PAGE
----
Headlines > News > Space Launch System Booster Separation Testing Brings Confidence to First Flight

Space Launch System Booster Separation Testing Brings Confidence to First Flight

Published by Klaus Schmidt on Thu Oct 23, 2014 9:30 am via: NASA
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3, 2, 1 liftoff!

It’s a familiar phrase heard just before a rocket launches at NASA’s Kennedy Space Center or Cape Canaveral Air Force Station in Florida. Throughout history, millions have traveled from across the world to see the fiery plumes created by a rocket’s large boosters, which have launched astronauts and other payloads into space time and time again.

Engineers from NASA’s Langley Research Center in Virginia tested a 32-inch Space Launch System booster separation model. Wind tunnel testing allows researchers to understand the aerodynamic forces exerted on the rocket as it flies through the atmosphere. Image Credit: NASA/David C. Bowman

Engineers from NASA’s Langley Research Center in Virginia tested a 32-inch Space Launch System booster separation model. Wind tunnel testing allows researchers to understand the aerodynamic forces exerted on the rocket as it flies through the atmosphere. Image Credit: NASA/David C. Bowman

NASA will once again shape history when it launches the Space Launch System (SLS).

Engineers at NASA’s Langley Research Center in Virginia are doing their part to enable NASA’s 5.5-million-pound SLS to launch the Orion spacecraft to deep space. To understand the aerodynamic forces exerted on the rocket as it flies through the atmosphere, Langley engineers recently tested a 35-inch SLS booster separation model in its Unitary Plan Wind Tunnel, with air speeds of over 2,400 mph. The engineers collected high-fidelity data from 800 runs.

SLS will be the world’s most powerful rocket, capable of carrying a crewed Orion, as well as important cargo, equipment and science experiments, to deep space destinations. Orion will serve as the exploration vehicle that will carry the crew to space, provide emergency abort capability, sustain the crew during the space travel, and provide safe re-entry from deep space return velocities.

Just over two minutes into the first flight of SLS, 16 booster separation motors will fire simultaneously and safely push the two solid rocket boosters away from the rocket’s core. As the core stage continues to travel at a speed greater than four times the speed of sound, the boosters reenter the Earth’s atmosphere and land in the Atlantic Ocean.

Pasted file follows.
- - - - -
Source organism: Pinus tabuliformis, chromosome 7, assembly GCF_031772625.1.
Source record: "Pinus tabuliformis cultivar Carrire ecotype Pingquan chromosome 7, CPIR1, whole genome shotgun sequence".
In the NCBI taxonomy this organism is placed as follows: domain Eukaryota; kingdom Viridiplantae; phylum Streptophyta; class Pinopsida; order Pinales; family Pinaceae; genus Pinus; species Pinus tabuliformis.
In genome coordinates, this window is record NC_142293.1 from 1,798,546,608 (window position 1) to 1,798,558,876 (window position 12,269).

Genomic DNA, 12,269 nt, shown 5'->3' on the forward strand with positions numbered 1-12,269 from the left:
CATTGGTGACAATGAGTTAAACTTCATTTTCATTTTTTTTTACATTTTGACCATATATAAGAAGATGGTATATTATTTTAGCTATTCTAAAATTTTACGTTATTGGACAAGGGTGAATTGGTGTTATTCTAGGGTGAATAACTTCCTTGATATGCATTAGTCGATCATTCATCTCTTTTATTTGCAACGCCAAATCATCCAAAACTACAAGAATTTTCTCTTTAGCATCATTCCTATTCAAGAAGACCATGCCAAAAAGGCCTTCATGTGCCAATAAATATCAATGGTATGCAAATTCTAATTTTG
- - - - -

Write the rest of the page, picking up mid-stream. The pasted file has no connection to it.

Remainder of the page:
Bryan Falman, a test engineer from NASA’s Langley Research Center in Virginia, observes the Space Launch System (SLS) booster separation 32-inch model after three weeks of testing it in Langley’s Unitary Plan Wind Tunnel. Image Credit: NASA/David C. Bowman

Bryan Falman, a test engineer from NASA’s Langley Research Center in Virginia, observes the Space Launch System (SLS) booster separation 32-inch model after three weeks of testing it in Langley’s Unitary Plan Wind Tunnel. Image Credit: NASA/David C. Bowman

“Booster separation is a very critical phase of flight for the Space Launch System because the clearance between the core stage and the boosters is very small as they are pushed away,” said Langley engineer Jeremy Pinier. “It’s only about an inch full-scale so the boosters are almost grazing the core stage, but we can’t allow any contact whatsoever between the two in the real flight.”

The wind tunnel test, which validates an accurate clearance, was unlike any other.

“It’s a pretty complex wind tunnel test,” Pinier said. “Usually we measure aerodynamic forces on a single model in the test section. Here we have three – the core and two solid rocket boosters – which makes it three times as difficult. We are also flowing very high pressure air through the booster separation motors, which is pretty unique, and an added challenge.”

Due to the inherent complexity of the model design, test setup, tunnel operations and multi-dimensional parameter space, engineers spent four weeks installing the model into the tunnel prior to testing.

“We had to make sure we controlled exactly the positioning of the three bodies relative to each other,” Pinier explained. “At these small scales, we have to know within thousandths of an inch how well the model is positioned because when you translate it to a full scale distance, it immediately matters.”

With the successful completion of installation and testing of the SLS model, Pinier couldn’t help but reflect on how grateful he is for the opportunity.

“I have my dream job,” Pinier said with a big grin on his face. “Every day I drive through the NASA gate I know I’m helping to design the biggest rocket that has ever been built. It’s super exciting. Maybe one day I’ll even fly on this rocket, which would be even better.”

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